Saturn is the sixth planet from the sun at a distance of 886 million miles and has a composition of hydrogen and helium. Saturn was first observed through a telescope by Italian astronomer Galileo Galilei.
Named after the Roman god of agriculture, Saturn is a gas giant without a solid surface. Its interior structure consists of rock, ice, water and other materials surrounded by liquid metallic hydrogen and an atmosphere of hydrogen and helium. Saturn's winds travel at 1,600 feet per second. The fast winds combined with the planet's heat form the visible yellow and gold colors in its atmosphere. Saturn is the furthest planet that can be observed unaided by the human eye.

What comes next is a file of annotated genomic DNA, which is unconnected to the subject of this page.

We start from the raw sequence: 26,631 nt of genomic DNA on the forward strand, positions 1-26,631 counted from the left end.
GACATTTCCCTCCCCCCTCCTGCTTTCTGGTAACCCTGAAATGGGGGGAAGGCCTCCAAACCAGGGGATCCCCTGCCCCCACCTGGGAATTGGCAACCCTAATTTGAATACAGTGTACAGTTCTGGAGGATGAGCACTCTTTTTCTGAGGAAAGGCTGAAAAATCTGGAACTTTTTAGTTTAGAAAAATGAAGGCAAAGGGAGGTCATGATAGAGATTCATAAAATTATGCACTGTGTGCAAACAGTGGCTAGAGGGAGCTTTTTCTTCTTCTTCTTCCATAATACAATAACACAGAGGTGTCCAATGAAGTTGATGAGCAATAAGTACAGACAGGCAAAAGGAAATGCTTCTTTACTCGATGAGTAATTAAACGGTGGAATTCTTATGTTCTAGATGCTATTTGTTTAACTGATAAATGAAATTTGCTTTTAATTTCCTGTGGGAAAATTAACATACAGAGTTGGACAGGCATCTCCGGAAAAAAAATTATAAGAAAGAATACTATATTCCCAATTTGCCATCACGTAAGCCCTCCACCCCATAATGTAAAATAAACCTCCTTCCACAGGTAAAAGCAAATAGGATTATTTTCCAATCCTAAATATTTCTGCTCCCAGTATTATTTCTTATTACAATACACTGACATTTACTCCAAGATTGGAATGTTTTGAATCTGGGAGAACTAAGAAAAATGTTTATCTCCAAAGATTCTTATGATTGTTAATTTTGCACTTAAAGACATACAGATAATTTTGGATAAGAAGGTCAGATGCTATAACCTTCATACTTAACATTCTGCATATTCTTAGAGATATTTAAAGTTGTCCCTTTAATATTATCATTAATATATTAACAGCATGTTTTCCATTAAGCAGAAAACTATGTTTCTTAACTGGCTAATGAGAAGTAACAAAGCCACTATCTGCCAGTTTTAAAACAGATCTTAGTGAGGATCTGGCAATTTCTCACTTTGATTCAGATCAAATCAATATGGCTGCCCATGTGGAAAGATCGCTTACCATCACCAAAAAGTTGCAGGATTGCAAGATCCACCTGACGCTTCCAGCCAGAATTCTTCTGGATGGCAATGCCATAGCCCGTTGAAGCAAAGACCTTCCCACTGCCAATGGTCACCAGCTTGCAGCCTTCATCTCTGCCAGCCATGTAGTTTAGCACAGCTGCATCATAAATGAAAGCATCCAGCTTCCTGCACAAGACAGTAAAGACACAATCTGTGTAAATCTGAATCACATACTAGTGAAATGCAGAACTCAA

A series of seven separate rings surrounds Saturn. These rings, comprised mainly of water and ice, include vertical formations at least two miles tall.
Saturn has 53 identified moons. Its largest moon, Titan, is greater in size than the planet Mercury. Titan has a nitrogen atmosphere possibly similar to Earth's atmosphere at the time of Earth's formation. Saturn's moon Enceladus has unique features with one dark black hemisphere and another bright white hemisphere.
Saturn completes a spin in 10.7 hours, compared to Earth's 24 hours. It takes Saturn 29 years to orbit the sun.